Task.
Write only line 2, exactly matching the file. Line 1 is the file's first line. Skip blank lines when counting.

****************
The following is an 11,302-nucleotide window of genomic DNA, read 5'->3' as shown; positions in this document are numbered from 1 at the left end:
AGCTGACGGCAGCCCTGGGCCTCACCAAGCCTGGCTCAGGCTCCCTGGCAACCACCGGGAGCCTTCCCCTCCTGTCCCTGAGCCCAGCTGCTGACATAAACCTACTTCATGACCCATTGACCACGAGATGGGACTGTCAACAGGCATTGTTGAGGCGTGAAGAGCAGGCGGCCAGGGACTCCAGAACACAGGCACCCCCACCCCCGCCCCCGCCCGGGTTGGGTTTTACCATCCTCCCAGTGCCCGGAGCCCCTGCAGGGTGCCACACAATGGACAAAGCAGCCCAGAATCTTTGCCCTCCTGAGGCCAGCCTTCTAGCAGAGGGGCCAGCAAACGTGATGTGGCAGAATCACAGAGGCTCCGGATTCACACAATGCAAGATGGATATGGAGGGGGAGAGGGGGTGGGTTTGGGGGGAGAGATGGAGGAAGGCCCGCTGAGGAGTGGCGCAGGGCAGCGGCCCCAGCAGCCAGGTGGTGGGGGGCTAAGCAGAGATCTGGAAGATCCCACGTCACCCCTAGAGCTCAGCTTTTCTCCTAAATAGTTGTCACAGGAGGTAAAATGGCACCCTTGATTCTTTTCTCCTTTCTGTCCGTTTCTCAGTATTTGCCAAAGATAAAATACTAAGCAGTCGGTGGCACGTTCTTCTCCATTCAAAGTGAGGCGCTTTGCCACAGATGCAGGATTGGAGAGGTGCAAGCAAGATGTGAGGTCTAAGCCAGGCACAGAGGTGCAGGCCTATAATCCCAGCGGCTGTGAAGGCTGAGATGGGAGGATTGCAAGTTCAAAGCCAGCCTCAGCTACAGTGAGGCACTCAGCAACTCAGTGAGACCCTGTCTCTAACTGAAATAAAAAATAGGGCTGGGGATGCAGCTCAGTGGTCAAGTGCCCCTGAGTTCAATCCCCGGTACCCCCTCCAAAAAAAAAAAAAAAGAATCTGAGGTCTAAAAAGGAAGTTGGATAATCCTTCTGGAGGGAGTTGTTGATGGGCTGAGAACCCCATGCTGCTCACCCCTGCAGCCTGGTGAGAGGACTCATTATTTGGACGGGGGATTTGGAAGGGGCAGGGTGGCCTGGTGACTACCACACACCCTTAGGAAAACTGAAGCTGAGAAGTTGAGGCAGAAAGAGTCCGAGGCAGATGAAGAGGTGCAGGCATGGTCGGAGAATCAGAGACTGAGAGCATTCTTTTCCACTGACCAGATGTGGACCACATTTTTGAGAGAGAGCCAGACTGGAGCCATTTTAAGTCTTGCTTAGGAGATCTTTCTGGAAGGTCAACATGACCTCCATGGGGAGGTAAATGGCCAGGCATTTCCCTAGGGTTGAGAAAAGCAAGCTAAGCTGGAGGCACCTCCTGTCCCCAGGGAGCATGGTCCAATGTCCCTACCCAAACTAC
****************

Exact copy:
AGCTGACGGCAGCCCTGGGCCTCACCAAGCCTGGCTCAGGCTCCCTGGCAACCACCGGGAGCCTTCCCCTCCTGTCCCTGAGCCCAGCTGCTGACATAAACCTACTTCATGACCCATTGACCACGAGATGGGACTGTCAACAGGCATTGTTGAGGCGTGAAGAGCAGGCGGCCAGGGACTCCAGAACACAGGCACCCCCACCCCCGCCCCCGCCCGGGTTGGGTTTTACCATCCTCCCAGTGCCCGGAGCCCCTGCAGGGTGCCACACAATGGACAAAGCAGCCCAGAATCTTTGCCCTCCTGAGGCCAGCCTTCTAGCAGAGGGGCCAGCAAACGTGATGTGGCAGAATCACAGAGGCTCCGGATTCACACAATGCAAGATGGATATGGAGGGGGAGAGGGGGTGGGTTTGGGGGGAGAGATGGAGGAAGGCCCGCTGAGGAGTGGCGCAGGGCAGCGGCCCCAGCAGCCAGGTGGTGGGGGGCTAAGCAGAGATCTGGAAGATCCCACGTCACCCCTAGAGCTCAGCTTTTCTCCTAAATAGTTGTCACAGGAGGTAAAATGGCACCCTTGATTCTTTTCTCCTTTCTGTCCGTTTCTCAGTATTTGCCAAAGATAAAATACTAAGCAGTCGGTGGCACGTTCTTCTCCATTCAAAGTGAGGCGCTTTGCCACAGATGCAGGATTGGAGAGGTGCAAGCAAGATGTGAGGTCTAAGCCAGGCACAGAGGTGCAGGCCTATAATCCCAGCGGCTGTGAAGGCTGAGATGGGAGGATTGCAAGTTCAAAGCCAGCCTCAGCTACAGTGAGGCACTCAGCAACTCAGTGAGACCCTGTCTCTAACTGAAATAAAAAATAGGGCTGGGGATGCAGCTCAGTGGTCAAGTGCCCCTGAGTTCAATCCCCGGTACCCCCTCCAAAAAAAAAAAAAAAGAATCTGAGGTCTAAAAAGGAAGTTGGATAATCCTTCTGGAGGGAGTTGTTGATGGGCTGAGAACCCCATGCTGCTCACCCCTGCAGCCTGGTGAGAGGACTCATTATTTGGACGGGGGATTTGGAAGGGGCAGGGTGGCCTGGTGACTACCACACACCCTTAGGAAAACTGAAGCTGAGAAGTTGAGGCAGAAAGAGTCCGAGGCAGATGAAGAGGTGCAGGCATGGTCGGAGAATCAGAGACTGAGAGCATTCTTTTCCACTGACCAGATGTGGACCACATTTTTGAGAGAGAGCCAGACTGGAGCCATTTTAAGTCTTGCTTAGGAGATCTTTCTGGAAGGTCAACATGACCTCCATGGGGAGGTAAATGGCCAGGCATTTCCCTAGGGTTGAGAAAAGCAAGCTAAGCTGGAGGCACCTCCTGTCCCCAGGGAGCATGGTCCAATGTCCCTACCCAAACTAC